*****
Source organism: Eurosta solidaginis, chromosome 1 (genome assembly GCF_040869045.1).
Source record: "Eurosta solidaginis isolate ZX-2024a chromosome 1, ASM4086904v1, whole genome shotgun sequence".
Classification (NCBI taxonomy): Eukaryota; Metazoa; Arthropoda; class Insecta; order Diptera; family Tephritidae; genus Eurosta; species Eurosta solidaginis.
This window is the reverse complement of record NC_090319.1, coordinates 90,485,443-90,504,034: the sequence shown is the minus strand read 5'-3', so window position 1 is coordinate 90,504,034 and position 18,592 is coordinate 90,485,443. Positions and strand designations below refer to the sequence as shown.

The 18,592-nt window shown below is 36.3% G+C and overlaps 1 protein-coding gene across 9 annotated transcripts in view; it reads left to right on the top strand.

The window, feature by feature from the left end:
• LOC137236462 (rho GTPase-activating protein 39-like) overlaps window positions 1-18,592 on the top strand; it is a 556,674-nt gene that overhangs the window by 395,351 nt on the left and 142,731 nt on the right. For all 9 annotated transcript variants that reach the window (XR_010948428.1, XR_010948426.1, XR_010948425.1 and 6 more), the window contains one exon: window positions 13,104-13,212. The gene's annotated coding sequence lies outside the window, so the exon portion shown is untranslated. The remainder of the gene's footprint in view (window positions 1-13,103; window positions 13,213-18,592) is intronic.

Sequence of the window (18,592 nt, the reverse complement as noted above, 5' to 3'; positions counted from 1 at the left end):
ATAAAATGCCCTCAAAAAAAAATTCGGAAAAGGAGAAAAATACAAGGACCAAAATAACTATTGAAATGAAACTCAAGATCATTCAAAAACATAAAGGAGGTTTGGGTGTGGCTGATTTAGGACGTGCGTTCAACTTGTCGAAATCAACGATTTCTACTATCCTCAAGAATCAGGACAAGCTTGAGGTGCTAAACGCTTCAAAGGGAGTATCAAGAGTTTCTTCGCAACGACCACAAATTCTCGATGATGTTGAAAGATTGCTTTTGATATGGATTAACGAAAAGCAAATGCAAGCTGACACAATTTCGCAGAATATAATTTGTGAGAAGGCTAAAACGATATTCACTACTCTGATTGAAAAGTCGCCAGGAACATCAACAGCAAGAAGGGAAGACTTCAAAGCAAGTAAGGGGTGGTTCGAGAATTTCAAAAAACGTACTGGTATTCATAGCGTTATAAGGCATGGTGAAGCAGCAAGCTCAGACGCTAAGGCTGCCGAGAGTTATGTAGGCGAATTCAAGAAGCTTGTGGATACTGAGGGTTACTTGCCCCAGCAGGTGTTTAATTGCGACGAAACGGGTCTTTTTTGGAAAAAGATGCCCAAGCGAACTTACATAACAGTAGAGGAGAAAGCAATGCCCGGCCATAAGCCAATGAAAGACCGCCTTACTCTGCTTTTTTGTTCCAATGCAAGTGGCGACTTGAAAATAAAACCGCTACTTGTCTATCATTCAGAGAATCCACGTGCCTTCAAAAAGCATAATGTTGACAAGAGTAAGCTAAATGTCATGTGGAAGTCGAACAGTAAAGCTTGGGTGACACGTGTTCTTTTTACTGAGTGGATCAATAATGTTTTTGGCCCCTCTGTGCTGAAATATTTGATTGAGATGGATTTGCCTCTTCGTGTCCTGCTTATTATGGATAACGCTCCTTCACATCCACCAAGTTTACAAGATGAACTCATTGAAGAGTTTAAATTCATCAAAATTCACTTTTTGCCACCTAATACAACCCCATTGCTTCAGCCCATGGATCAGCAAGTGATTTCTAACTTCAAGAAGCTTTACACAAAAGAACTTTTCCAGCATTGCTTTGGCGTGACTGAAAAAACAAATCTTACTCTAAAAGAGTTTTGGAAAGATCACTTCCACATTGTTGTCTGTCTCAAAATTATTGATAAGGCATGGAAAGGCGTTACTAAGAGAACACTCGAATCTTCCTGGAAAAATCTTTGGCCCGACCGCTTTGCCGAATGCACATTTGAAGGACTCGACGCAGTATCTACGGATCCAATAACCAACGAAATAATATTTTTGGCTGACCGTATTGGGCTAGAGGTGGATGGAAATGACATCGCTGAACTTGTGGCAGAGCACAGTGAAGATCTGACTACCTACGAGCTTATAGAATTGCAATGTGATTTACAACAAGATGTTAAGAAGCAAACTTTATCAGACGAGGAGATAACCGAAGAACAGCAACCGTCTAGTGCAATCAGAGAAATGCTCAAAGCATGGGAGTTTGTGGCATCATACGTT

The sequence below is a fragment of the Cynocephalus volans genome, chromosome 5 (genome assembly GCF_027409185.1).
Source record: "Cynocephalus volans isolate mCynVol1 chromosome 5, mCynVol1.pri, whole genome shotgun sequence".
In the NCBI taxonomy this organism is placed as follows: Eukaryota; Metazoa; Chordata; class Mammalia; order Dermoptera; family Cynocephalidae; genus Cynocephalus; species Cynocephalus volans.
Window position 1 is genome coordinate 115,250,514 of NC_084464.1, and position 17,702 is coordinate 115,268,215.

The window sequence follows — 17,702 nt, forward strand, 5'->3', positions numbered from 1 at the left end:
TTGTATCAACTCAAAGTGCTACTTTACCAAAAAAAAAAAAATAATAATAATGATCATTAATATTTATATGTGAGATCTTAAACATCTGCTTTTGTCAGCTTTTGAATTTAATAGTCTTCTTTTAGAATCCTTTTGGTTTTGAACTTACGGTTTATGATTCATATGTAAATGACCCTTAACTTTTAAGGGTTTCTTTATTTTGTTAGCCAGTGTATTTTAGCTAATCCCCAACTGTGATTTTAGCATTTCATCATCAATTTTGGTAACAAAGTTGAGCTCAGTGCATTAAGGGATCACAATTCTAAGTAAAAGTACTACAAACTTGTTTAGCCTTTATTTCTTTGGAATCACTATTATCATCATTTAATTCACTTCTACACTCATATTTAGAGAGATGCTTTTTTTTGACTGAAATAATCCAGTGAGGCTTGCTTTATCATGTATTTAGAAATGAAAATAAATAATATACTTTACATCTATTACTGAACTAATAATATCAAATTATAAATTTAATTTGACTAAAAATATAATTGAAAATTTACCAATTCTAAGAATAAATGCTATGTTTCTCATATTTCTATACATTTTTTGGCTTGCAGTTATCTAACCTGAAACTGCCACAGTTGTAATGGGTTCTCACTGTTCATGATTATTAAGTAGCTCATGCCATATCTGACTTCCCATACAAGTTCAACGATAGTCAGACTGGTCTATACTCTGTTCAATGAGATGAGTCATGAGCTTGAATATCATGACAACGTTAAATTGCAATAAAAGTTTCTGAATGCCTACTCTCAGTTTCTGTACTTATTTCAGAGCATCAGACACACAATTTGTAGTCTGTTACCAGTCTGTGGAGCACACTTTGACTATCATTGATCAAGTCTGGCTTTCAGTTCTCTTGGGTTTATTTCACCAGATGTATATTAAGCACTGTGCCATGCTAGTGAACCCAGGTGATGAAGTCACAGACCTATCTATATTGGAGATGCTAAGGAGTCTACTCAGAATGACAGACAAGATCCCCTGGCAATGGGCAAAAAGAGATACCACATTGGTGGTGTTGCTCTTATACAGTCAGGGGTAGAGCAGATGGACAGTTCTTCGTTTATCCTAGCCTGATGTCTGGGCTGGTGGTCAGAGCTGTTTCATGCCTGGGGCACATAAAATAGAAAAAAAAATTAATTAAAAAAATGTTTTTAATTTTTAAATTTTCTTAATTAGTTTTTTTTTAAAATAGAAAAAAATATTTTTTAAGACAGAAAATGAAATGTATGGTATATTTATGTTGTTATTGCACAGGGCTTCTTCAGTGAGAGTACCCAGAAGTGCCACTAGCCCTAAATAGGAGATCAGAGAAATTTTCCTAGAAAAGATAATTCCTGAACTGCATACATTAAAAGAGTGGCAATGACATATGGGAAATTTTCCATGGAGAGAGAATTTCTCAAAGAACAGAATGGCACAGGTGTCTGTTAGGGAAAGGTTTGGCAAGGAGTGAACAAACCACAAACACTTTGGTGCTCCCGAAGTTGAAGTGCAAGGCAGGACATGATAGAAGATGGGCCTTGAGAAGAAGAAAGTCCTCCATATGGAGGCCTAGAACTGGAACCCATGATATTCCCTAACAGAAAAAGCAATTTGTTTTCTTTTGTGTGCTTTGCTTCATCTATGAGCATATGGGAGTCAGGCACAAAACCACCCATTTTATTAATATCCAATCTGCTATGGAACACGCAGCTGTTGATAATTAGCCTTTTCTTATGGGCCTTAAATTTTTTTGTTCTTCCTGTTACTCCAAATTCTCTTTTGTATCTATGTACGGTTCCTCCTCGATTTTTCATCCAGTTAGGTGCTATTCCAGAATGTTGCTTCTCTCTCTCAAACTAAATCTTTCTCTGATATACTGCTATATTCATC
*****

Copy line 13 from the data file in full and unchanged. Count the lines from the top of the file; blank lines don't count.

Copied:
Window position 1 is genome coordinate 115,250,514 of NC_084464.1, and position 17,702 is coordinate 115,268,215.